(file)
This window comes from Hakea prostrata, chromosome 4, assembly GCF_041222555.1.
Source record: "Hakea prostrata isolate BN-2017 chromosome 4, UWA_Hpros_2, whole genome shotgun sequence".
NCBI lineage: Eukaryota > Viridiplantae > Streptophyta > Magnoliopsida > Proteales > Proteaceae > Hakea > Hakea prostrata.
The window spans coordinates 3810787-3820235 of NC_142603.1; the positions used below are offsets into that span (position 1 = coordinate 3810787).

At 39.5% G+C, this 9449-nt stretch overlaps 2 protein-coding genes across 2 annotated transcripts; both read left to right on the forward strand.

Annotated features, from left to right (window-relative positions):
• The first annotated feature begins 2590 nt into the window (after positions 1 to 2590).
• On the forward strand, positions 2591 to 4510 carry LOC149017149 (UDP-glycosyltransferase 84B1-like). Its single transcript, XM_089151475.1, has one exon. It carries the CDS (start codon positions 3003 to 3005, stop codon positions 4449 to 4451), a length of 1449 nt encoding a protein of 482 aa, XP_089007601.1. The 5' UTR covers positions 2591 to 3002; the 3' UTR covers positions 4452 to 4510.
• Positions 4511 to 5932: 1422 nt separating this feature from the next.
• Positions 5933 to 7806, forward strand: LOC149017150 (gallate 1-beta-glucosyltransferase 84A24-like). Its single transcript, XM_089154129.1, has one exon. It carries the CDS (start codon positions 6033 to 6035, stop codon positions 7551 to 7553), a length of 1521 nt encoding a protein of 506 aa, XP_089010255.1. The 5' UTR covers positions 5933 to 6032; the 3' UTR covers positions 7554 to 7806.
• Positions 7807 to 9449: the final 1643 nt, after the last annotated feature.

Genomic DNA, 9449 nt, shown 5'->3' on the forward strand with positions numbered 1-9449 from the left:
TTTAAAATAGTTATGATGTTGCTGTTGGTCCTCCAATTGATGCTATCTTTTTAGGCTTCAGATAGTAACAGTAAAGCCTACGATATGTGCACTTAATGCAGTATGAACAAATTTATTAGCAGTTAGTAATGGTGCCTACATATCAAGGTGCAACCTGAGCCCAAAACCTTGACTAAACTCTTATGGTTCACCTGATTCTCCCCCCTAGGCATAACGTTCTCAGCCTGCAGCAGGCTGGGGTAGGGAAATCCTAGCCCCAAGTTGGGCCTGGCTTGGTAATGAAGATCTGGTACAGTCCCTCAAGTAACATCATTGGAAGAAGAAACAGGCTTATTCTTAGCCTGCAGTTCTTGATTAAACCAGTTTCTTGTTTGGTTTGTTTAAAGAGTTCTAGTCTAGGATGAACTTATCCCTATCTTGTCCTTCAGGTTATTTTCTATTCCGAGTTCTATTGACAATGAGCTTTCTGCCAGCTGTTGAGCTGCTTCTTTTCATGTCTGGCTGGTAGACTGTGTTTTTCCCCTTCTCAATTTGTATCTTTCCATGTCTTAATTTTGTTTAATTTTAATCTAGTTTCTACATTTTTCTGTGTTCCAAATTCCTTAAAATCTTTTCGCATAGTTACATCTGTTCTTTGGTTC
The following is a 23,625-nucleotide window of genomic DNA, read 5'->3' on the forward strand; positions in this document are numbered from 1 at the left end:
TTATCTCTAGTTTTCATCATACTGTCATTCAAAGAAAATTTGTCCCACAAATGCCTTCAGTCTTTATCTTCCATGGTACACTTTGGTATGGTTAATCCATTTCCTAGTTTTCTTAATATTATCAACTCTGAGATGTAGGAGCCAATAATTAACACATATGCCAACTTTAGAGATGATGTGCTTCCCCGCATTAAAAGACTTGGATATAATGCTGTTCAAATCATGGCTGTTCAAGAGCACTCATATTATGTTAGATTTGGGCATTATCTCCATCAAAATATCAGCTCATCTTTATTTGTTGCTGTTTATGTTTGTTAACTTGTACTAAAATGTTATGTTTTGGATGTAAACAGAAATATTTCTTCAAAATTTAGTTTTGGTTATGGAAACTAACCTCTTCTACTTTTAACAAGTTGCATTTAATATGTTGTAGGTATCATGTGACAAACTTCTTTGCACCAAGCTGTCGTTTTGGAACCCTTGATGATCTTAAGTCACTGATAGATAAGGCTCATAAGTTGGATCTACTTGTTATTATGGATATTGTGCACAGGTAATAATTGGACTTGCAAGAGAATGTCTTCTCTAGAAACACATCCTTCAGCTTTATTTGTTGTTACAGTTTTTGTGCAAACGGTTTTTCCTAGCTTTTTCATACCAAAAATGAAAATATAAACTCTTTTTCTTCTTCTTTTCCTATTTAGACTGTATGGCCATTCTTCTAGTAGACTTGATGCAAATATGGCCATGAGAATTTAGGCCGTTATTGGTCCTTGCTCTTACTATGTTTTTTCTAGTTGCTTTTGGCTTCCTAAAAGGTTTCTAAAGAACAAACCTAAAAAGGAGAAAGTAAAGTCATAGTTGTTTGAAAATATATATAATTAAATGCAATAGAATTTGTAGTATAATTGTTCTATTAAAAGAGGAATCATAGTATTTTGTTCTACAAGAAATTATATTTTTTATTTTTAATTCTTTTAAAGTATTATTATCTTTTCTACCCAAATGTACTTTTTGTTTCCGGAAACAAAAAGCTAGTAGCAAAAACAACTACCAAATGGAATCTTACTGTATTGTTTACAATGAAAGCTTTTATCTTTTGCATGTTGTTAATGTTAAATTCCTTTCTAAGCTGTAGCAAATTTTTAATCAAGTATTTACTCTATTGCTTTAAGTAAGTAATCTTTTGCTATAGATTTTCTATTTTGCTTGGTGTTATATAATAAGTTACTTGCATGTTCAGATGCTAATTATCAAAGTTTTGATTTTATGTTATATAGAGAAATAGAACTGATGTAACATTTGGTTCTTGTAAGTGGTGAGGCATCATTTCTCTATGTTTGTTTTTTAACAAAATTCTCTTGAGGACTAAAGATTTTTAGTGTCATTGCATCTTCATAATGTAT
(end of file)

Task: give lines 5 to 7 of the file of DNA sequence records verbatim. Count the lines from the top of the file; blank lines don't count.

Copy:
At 39.5% G+C, this 9449-nt stretch overlaps 2 protein-coding genes across 2 annotated transcripts; both read left to right on the forward strand.

Annotated features, from left to right (window-relative positions):
• The first annotated feature begins 2590 nt into the window (after positions 1 to 2590).